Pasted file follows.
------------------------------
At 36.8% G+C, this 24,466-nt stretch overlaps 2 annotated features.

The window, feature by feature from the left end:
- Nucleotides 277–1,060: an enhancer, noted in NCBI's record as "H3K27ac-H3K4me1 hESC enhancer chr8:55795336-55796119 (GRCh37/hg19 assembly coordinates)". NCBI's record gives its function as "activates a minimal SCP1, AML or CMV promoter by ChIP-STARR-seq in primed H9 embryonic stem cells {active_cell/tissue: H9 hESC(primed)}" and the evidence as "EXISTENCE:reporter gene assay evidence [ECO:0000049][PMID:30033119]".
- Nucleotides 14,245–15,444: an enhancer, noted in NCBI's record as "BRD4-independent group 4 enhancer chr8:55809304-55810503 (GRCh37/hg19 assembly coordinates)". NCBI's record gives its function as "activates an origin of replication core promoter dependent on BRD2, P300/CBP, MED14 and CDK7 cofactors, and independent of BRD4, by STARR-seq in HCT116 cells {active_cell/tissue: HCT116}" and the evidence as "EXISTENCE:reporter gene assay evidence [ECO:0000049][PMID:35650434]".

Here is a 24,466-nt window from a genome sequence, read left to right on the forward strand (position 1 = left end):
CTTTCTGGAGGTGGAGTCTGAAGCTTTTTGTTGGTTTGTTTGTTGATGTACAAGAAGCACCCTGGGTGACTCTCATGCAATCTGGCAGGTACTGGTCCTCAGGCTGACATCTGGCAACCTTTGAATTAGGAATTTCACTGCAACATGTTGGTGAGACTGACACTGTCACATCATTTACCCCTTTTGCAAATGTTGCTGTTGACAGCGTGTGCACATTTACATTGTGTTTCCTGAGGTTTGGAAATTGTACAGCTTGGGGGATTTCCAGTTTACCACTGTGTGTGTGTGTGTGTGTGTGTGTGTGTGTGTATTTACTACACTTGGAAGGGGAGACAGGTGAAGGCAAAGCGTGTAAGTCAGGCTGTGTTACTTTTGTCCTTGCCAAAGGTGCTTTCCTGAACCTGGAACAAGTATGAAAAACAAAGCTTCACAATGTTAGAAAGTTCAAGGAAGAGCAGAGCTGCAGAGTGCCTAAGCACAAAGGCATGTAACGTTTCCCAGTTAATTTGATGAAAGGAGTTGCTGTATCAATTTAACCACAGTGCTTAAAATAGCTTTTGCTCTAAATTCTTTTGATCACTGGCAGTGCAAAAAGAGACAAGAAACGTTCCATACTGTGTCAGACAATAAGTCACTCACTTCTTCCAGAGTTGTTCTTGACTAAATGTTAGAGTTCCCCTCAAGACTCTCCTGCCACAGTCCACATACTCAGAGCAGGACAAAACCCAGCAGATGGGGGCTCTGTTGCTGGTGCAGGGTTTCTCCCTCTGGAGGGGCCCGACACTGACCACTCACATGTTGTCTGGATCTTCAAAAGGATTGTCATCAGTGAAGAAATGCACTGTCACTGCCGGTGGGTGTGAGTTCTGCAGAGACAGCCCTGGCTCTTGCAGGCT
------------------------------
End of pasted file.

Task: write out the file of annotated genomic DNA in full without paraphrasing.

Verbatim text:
At 36.8% G+C, this 24,466-nt stretch overlaps 2 annotated features.

The window, feature by feature from the left end:
- Nucleotides 277–1,060: an enhancer, noted in NCBI's record as "H3K27ac-H3K4me1 hESC enhancer chr8:55795336-55796119 (GRCh37/hg19 assembly coordinates)". NCBI's record gives its function as "activates a minimal SCP1, AML or CMV promoter by ChIP-STARR-seq in primed H9 embryonic stem cells {active_cell/tissue: H9 hESC(primed)}" and the evidence as "EXISTENCE:reporter gene assay evidence [ECO:0000049][PMID:30033119]".
- Nucleotides 14,245–15,444: an enhancer, noted in NCBI's record as "BRD4-independent group 4 enhancer chr8:55809304-55810503 (GRCh37/hg19 assembly coordinates)". NCBI's record gives its function as "activates an origin of replication core promoter dependent on BRD2, P300/CBP, MED14 and CDK7 cofactors, and independent of BRD4, by STARR-seq in HCT116 cells {active_cell/tissue: HCT116}" and the evidence as "EXISTENCE:reporter gene assay evidence [ECO:0000049][PMID:35650434]".

Here is a 24,466-nt window from a genome sequence, read left to right on the forward strand (position 1 = left end):
CTTTCTGGAGGTGGAGTCTGAAGCTTTTTGTTGGTTTGTTTGTTGATGTACAAGAAGCACCCTGGGTGACTCTCATGCAATCTGGCAGGTACTGGTCCTCAGGCTGACATCTGGCAACCTTTGAATTAGGAATTTCACTGCAACATGTTGGTGAGACTGACACTGTCACATCATTTACCCCTTTTGCAAATGTTGCTGTTGACAGCGTGTGCACATTTACATTGTGTTTCCTGAGGTTTGGAAATTGTACAGCTTGGGGGATTTCCAGTTTACCACTGTGTGTGTGTGTGTGTGTGTGTGTGTGTGTGTATTTACTACACTTGGAAGGGGAGACAGGTGAAGGCAAAGCGTGTAAGTCAGGCTGTGTTACTTTTGTCCTTGCCAAAGGTGCTTTCCTGAACCTGGAACAAGTATGAAAAACAAAGCTTCACAATGTTAGAAAGTTCAAGGAAGAGCAGAGCTGCAGAGTGCCTAAGCACAAAGGCATGTAACGTTTCCCAGTTAATTTGATGAAAGGAGTTGCTGTATCAATTTAACCACAGTGCTTAAAATAGCTTTTGCTCTAAATTCTTTTGATCACTGGCAGTGCAAAAAGAGACAAGAAACGTTCCATACTGTGTCAGACAATAAGTCACTCACTTCTTCCAGAGTTGTTCTTGACTAAATGTTAGAGTTCCCCTCAAGACTCTCCTGCCACAGTCCACATACTCAGAGCAGGACAAAACCCAGCAGATGGGGGCTCTGTTGCTGGTGCAGGGTTTCTCCCTCTGGAGGGGCCCGACACTGACCACTCACATGTTGTCTGGATCTTCAAAAGGATTGTCATCAGTGAAGAAATGCACTGTCACTGCCGGTGGGTGTGAGTTCTGCAGAGACAGCCCTGGCTCTTGCAGGCT